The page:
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Dear RTA: Please Get Transit Right

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Flickr: Matt Hampel
Flickr: Matt Hampel

Our hats are off to the legislature. Defying hyper-partisan stubbornness, the Senate, and then the House, approved bills to create a regional transit authority for Southeast Michigan. At long last, a single organization to coordinate funding, development and operation of public transit services. A major step in the right direction. One step.

What are the next steps? The RTA is a done deal. Does it mean that we will wake up tomorrow to a vast network of trains and buses eagerly awaiting us?

Not quite. Effective immediately, transit shifts from a policy challenge to an implementation challenge. After the enactment of legislation and before the deployment of new services, the RTA will face a checklist with thousands of items. This is a detailed list. A technical list. To work through this list, the RTA will need to involve people who know transit better than they know politics.

To help the RTA board launch its new entity on the right note, we'd like to highlight some essential principles from that list. So, RTA board, this is for you:

1. Hire Professionals

Just as restaurant owners hire chefs, you as the transit "owners" should hire transit managers. Transit is a complex undertaking with a lot of moving parts. Make sure your staff knows the ins and outs, inside out. Insist that each and every person on your payroll have experience in transit management, or in similar hands-on business functions that can translate to transit management.

2. Remember Your Purpose

The legislature created your organization to fix transit -- and they did so in response to real demands from real people. Politics will inevitably intervene, but please make all of your decisions with the ultimate goal of improving transit for those who use it and value it: commuters, students, seniors, visitors, businesses and neighbors.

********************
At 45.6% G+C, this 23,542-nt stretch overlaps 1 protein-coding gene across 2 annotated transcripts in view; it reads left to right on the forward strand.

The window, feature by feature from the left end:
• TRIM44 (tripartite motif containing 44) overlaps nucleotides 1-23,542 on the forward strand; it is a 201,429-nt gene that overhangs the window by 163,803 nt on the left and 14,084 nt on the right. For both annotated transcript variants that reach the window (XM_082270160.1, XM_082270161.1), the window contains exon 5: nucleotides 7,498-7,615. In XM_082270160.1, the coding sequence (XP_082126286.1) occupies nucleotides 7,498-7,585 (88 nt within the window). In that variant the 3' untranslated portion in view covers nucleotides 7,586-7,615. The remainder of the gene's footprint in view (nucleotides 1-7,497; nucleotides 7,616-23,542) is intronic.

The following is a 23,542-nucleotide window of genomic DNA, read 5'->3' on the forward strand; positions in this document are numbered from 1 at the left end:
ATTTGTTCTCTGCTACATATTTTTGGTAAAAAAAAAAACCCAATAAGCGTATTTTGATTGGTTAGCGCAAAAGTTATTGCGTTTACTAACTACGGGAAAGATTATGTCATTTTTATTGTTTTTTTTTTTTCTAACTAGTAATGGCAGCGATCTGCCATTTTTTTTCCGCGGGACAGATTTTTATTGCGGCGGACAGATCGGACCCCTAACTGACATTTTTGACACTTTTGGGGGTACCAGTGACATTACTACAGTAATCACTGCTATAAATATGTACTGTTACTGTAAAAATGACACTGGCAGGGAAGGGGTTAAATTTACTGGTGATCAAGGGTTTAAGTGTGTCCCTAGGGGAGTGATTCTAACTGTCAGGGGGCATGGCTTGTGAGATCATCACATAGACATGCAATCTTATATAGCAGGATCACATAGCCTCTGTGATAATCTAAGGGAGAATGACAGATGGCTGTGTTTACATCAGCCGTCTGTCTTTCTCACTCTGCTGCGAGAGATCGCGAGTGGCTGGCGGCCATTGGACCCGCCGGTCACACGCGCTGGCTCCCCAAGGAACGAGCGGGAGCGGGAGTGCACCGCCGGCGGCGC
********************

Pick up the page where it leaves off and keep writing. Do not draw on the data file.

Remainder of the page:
3. Engage the People

Every now and then, duck out of the board room. Mingle with your customers and your employees. Interact directly with community members and small businesses. Engaging with these stakeholders will remind you how important your duty is. Your leadership directly affects peoples' lives. Think about it from the bottom up rather than the top down. The more you understand what transit actually does, the better your decisions will be.

4. Adopt an Alias other than 'RTA'

Consider Portland -- a favorite poster child for great transit. The official name of Portland's transit system is Tri-County Metropolitan Transit District of Oregon. Recognizing the weakness of their clunky, bureaucratic name, leaders in Portland branded the system as TriMet -- a snappy, retail-inspired identity that frames transit as a consumer product. In Metro Detroit -- where transit carries an especially negative connotation -- an entrepreneurial approach will be critical for people to take transit seriously.

5. Downplay Boundaries

Motorists driving up Grand River don't have to stop or turn around or switch cars when leaving Detroit and entering Redford. Why should the transit system behave any differently? As transit stewards, think of Gratiot as Gratiot and Woodward as Woodward. Never mind where they cross jurisdictional lines, never mind ironclad formulas that assign this much money to the suburbs, that much money to the city. Transportation corridors -- road and transit -- can only function when political boundaries take a back seat to connectivity.

6. Proceed Practically and Incrementally

Rapid transit is the goal, but it won't happen right away. Instead of waiting idly, make small, sensible and significant changes to today's bus systems. While your predecessors have left you with a so-called Comprehensive Regional Transit Services Plan, you'll need to dig a lot deeper. Should DDOT's Livernois route end abruptly at 8 Mile? Or can it extend a mile into Ferndale to serve people commuting to UD Mercy? Simple tweaks like this lay the framework for a successful rapid transit system.

7. Enable Variable Local Funding Options

One size does not fit all. While every community needs some form of transit, certain communities will want more of it than others. Give Sterling Heights an opportunity, if it chooses, to make a larger investment in transit than Lenox Township. Baseline transit funding
for the entire region will ensure a system without holes; options for additional local funding will allow transit-supportive communities to buy even more of a good thing.

8. Call Me, Maybe!

Shameless pitch with a sincere purpose: bring me in. I know transit and I know Metro Detroit. In collaboration with a diverse and tremendously capable crew of Detroiters, I have helped form a non-profit enterprise -- Freshwater Transit -- to develop, manage and
operate transit services. We are powered by equal parts experience, innovation and passion. We can work under contract to your board, or we can join your staff directly. We've built a toolkit of ideas, precedents, strategies and best-practices -- for every level of transit. You handle the policy -- we'll handle the other stuff. If transit is to move forward, implementation is your next destination. Let us help you get there.